• Dyke Dollar (11 min)
    Laura Terruso, New York, New York
    Inspired by a tradition of gay rights activism in the US, this fun, quirky comedy addresses identity politics and the queer community's contributions to the economy. We follow along as a live "Dyke Dollar" lands in the hands of two suburban teenage boys and proceeds to school them on LGBT history while charming them with her bubbly personality.

  • Desigirls! (18 min)
    Ishita Srivastava, Brooklyn, New York
    This documentary film examines the lives of several women in the South Asian queer community of New York City. What role does their community play in helping them deal with the complex experiences of being queer in a contemporary diaspora?

  • Apron Outside, Woman Inside (18 min)
    Claudia Brenlla, Vigo, Spain
    Spanning cultures and generations, the apron stands as symbol of tradition and modernity, feminine identity, and female work. This experimental documentary explores how the apron links female ancestry and heritage to present day femininity, juxtaposing established traditions with the varied experiences of those who wear it today.

Saturday, April 10, 2010

  • We, First-Person Plural (10 min)
    Vika Kirchenbauer, Berlin, Germany
    An intimate, experimental, autobiography that hails you, the viewer! Vika Kirchenbauer explores the longing for love and the sense of disconnection and loss that can occur in any relationship. Is "love" really possible? Can we ever really know someone else? Can we ever really know ourselves and our desires? This film dissembles traditional film structures and invites us, in turn, to question our own social hangups and barriers.

  • La Mariachera (8 min)
    Melissa Perez, Goleta, California
    Rosa Linda is a Folklorico dancer who has been rejected by the woman she loves. In a bid to impress the woman, she assumes the role of the mariachi. Can Rosa Linda win her lover back?

  • The Digital Closet (11 min)
    Shante Espericueta, Cindy Flores, Margaret Gordon, Los Angeles, California
    How does contemporary popular media represent the queer community? Too often, our media environment circulates hurtful, oppressive stereotypes. This documentary explores reality television, scripted dramas, and other media programming to analyze the problem of queer representation in popular culture.

  • Friday (11 min)
    Alexe Landgren and Frida Jonason, Gothemburg, Sweden
    Write about what you did on Friday. A simple assignment, right? But it yields unexpected and emotionally-charged results for four students in this intense, well-crafted film tackling one of the most contentious gender issues of our times.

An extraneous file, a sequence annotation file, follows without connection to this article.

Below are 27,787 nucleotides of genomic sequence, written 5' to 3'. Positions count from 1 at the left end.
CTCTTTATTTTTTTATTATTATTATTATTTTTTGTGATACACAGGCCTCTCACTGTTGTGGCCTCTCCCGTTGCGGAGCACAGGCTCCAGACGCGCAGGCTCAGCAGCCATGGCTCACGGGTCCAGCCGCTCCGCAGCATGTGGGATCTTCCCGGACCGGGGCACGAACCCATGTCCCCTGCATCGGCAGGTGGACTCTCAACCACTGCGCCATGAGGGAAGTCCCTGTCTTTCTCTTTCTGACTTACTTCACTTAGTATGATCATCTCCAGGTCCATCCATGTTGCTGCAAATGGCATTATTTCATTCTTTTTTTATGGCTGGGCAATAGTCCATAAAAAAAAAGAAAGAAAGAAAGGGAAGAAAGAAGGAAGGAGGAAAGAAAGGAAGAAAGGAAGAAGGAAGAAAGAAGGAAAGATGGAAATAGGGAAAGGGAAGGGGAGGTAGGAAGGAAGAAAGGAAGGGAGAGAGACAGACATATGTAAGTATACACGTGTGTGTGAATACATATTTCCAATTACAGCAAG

• The Molky Way (25 min)
    Gonzalo Ballester, Murcia, Spain and Baragun, Iran
    Is it ever too late to take the trip of a lifetime? A 73-year-old Iranian woman embarks on a long-distance expedition to visit friends and family not seen in twenty years. This quiet, thoughtful documentary captures the universal spirit of adventure with its lyrical observation of Mrs. Molky and her journey to strengthen family ties.

  • Never Too Late (7 min)
    Wendy Weinberg, Philadelphia, Pennsylvania
    Stella and Rosie have waited 25 years to be wed, and now they are finally ready to take the plunge. Yet, Prop 8 stands in their way. Using redubbed classic archival footage, this film humorously critiques the effects of Prop 8 on California.

  • The Breast Cancer Diaries (75 min)
    Linda Patillo and Ann Murray-Paige, Los Angeles, California and Davis, California
    When Ann Murray-Paige, mother of two young children and a local news reporter, is diagnosed with breast cancer at the age of 38, she sets up a video camera in her room. Murray-Paige's video diaries offer an intimate chronicle of her journey with breast cancer, punctuated with humor, poignancy, and romance. The Breast Cancer Diaries is a real-life, real-time portrayal of a tough issue that affects one in seven women worldwide.

2009 Film Descriptions

Thursday, April 16TH, 2009

  • Fifty-Fifty (8 min)
    Denise Nicole Green, Sarah Rebolloso McCullough, UC Davis
    Join Sacramento City Rollers teammates as they school us on derby - all the while discussing how they are perceived, the changing nature of their sport, body image, costume, and appearance. Roller derby twists and subverts dominant notions of gender, sexuality, normative bodies, and sports performance. As "Spankenstein" puts it, "Derby is fifty-fifty, you can be an athlete and a sexy, ass-kicking female at the same time."

  • The Future of Feminism (35 min)
    Cara Holmes, Dublin, Ireland
    What does contemporary feminism look like? Why do we still need it? What is Ladyfest? We hear from scholars, activists, and students in Dublin, Belfast, Copenhagen, and Berlin, as they discuss what feminism means to them. A great introduction to basic concepts of feminism, this film explores how feminism is perceived today. If you've been in doubt about the need for continuing feminist activism, including "the old consciousness-raising of the 70s," this film will re-energize you!